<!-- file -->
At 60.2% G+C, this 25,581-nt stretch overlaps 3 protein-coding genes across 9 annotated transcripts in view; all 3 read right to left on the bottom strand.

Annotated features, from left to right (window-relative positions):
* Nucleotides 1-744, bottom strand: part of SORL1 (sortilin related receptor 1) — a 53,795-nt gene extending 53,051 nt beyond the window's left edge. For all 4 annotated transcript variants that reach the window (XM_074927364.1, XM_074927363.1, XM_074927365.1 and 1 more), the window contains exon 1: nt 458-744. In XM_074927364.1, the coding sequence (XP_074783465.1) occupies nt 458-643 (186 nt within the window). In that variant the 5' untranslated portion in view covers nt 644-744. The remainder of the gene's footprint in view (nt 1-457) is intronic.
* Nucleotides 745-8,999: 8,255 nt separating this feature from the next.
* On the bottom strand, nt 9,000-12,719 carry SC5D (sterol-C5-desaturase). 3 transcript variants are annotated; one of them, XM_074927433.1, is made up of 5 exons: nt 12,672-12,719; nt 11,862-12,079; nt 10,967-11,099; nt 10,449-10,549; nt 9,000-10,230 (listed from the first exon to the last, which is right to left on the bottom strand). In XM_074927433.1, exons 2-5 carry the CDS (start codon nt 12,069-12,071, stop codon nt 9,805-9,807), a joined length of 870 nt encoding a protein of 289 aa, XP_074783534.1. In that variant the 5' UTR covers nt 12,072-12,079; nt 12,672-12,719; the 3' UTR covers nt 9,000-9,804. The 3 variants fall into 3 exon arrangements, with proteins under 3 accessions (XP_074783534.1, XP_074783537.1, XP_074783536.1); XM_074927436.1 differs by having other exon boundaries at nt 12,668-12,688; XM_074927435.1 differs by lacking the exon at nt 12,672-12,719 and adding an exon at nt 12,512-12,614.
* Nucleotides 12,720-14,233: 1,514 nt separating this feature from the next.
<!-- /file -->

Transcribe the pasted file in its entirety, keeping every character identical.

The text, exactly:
At 60.2% G+C, this 25,581-nt stretch overlaps 3 protein-coding genes across 9 annotated transcripts in view; all 3 read right to left on the bottom strand.

Annotated features, from left to right (window-relative positions):
* Nucleotides 1-744, bottom strand: part of SORL1 (sortilin related receptor 1) — a 53,795-nt gene extending 53,051 nt beyond the window's left edge. For all 4 annotated transcript variants that reach the window (XM_074927364.1, XM_074927363.1, XM_074927365.1 and 1 more), the window contains exon 1: nt 458-744. In XM_074927364.1, the coding sequence (XP_074783465.1) occupies nt 458-643 (186 nt within the window). In that variant the 5' untranslated portion in view covers nt 644-744. The remainder of the gene's footprint in view (nt 1-457) is intronic.
* Nucleotides 745-8,999: 8,255 nt separating this feature from the next.
* On the bottom strand, nt 9,000-12,719 carry SC5D (sterol-C5-desaturase). 3 transcript variants are annotated; one of them, XM_074927433.1, is made up of 5 exons: nt 12,672-12,719; nt 11,862-12,079; nt 10,967-11,099; nt 10,449-10,549; nt 9,000-10,230 (listed from the first exon to the last, which is right to left on the bottom strand). In XM_074927433.1, exons 2-5 carry the CDS (start codon nt 12,069-12,071, stop codon nt 9,805-9,807), a joined length of 870 nt encoding a protein of 289 aa, XP_074783534.1. In that variant the 5' UTR covers nt 12,072-12,079; nt 12,672-12,719; the 3' UTR covers nt 9,000-9,804. The 3 variants fall into 3 exon arrangements, with proteins under 3 accessions (XP_074783534.1, XP_074783537.1, XP_074783536.1); XM_074927436.1 differs by having other exon boundaries at nt 12,668-12,688; XM_074927435.1 differs by lacking the exon at nt 12,672-12,719 and adding an exon at nt 12,512-12,614.
* Nucleotides 12,720-14,233: 1,514 nt separating this feature from the next.